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In five experiments, subjects were shown multiple images of people on a computer screen and determined whether the person was holding a gun or a neutral object such as a soda can or cell phone. Subjects did this while holding either a toy gun or a neutral object such as a foam ball.
The researchers varied the situation in each experiment — such as having the people in the images sometimes wear ski masks, changing the race of the person in the image or changing the reaction subjects were to have when they perceived the person in the image to hold a gun. Regardless of the situation the observers found themselves in, the study showed that responding with a gun biased observers to report “gun present” more than did responding with a ball. Thus, by virtue of affording the subject the opportunity to use a gun, he or she was more likely to classify objects in a scene as a gun and, as a result, to engage in threat-induced behavior, such as raising a firearm to shoot.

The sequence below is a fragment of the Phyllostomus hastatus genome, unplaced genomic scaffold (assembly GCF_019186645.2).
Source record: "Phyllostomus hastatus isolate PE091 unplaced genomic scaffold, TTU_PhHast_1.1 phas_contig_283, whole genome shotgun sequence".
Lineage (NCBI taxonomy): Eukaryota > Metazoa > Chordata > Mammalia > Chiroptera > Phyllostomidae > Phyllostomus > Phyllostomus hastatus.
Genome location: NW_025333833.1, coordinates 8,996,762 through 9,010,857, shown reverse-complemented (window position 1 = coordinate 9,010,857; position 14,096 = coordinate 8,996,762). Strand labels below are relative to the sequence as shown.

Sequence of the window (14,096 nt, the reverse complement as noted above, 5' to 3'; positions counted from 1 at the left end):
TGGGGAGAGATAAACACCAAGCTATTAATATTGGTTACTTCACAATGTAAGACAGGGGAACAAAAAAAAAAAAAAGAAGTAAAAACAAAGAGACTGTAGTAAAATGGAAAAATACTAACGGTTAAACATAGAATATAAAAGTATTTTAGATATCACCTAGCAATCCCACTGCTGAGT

“Beliefs, expectations and emotions can all influence an observer’s ability to detect and to categorize objects as guns,” Brockmole says. “Now we know that a person’s ability to act in certain ways can bias their recognition of objects as well, and in dramatic ways. It seems that people have a hard time separating their thoughts about what they perceive and their thoughts about how they can or should act.” -Science Daily
Fiction Writing Prompt: Write a story or poem about jumping to a dangerous conclusion.
Journaling Prompt: Write about a time when you have jumped to a wrong conclusion.
Art Prompt: Observer Bias
Non-Fiction / Speechwriting Prompt: Write about observer bias and how it affects our society.
Photo Credit: @LIQUIDBONEZ on Flickr
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